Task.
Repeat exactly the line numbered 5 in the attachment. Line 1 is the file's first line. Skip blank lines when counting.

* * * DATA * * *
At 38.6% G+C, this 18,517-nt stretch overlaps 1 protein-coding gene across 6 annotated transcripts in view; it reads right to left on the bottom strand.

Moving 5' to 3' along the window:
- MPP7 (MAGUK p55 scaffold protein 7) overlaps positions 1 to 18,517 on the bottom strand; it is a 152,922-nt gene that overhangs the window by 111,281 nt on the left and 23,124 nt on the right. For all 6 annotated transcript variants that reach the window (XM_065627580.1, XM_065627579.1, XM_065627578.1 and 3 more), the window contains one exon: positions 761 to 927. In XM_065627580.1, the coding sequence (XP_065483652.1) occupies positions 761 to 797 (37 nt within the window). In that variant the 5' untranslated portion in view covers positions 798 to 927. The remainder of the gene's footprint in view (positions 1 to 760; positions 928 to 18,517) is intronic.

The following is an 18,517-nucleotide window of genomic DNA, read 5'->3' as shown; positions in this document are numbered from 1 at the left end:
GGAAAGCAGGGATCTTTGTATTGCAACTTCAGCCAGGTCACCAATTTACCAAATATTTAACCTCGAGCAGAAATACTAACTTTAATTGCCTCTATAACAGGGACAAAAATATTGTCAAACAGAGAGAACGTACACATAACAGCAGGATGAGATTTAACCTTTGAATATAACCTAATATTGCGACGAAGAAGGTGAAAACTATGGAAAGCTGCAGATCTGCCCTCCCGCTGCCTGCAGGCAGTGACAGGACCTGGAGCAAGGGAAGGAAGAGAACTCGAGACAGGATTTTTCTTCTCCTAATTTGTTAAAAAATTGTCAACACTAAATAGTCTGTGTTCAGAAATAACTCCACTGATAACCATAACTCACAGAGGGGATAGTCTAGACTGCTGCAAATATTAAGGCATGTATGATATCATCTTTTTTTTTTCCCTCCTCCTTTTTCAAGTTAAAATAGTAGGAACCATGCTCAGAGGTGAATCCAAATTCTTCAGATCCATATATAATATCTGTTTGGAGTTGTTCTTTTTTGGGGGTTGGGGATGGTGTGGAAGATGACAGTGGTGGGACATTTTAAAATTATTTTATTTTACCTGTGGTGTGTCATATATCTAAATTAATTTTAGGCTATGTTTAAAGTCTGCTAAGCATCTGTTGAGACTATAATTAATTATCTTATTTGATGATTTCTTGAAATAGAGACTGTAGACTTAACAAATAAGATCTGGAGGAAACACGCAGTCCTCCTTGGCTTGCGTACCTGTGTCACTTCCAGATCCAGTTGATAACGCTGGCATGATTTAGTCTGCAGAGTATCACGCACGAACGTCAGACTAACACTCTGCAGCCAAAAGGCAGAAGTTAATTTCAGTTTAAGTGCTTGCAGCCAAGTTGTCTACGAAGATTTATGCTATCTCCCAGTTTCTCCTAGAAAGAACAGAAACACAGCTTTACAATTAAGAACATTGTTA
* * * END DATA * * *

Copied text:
GGAAAGCAGGGATCTTTGTATTGCAACTTCAGCCAGGTCACCAATTTACCAAATATTTAACCTCGAGCAGAAATACTAACTTTAATTGCCTCTATAACAGGGACAAAAATATTGTCAAACAGAGAGAACGTACACATAACAGCAGGATGAGATTTAACCTTTGAATATAACCTAATATTGCGACGAAGAAGGTGAAAACTATGGAAAGCTGCAGATCTGCCCTCCCGCTGCCTGCAGGCAGTGACAGGACCTGGAGCAAGGGAAGGAAGAGAACTCGAGACAGGATTTTTCTTCTCCTAATTTGTTAAAAAATTGTCAACACTAAATAGTCTGTGTTCAGAAATAACTCCACTGATAACCATAACTCACAGAGGGGATAGTCTAGACTGCTGCAAATATTAAGGCATGTATGATATCATCTTTTTTTTTTCCCTCCTCCTTTTTCAAGTTAAAATAGTAGGAACCATGCTCAGAGGTGAATCCAAATTCTTCAGATCCATATATAATATCTGTTTGGAGTTGTTCTTTTTTGGGGGTTGGGGATGGTGTGGAAGATGACAGTGGTGGGACATTTTAAAATTATTTTATTTTACCTGTGGTGTGTCATATATCTAAATTAATTTTAGGCTATGTTTAAAGTCTGCTAAGCATCTGTTGAGACTATAATTAATTATCTTATTTGATGATTTCTTGAAATAGAGACTGTAGACTTAACAAATAAGATCTGGAGGAAACACGCAGTCCTCCTTGGCTTGCGTACCTGTGTCACTTCCAGATCCAGTTGATAACGCTGGCATGATTTAGTCTGCAGAGTATCACGCACGAACGTCAGACTAACACTCTGCAGCCAAAAGGCAGAAGTTAATTTCAGTTTAAGTGCTTGCAGCCAAGTTGTCTACGAAGATTTATGCTATCTCCCAGTTTCTCCTAGAAAGAACAGAAACACAGCTTTACAATTAAGAACATTGTTA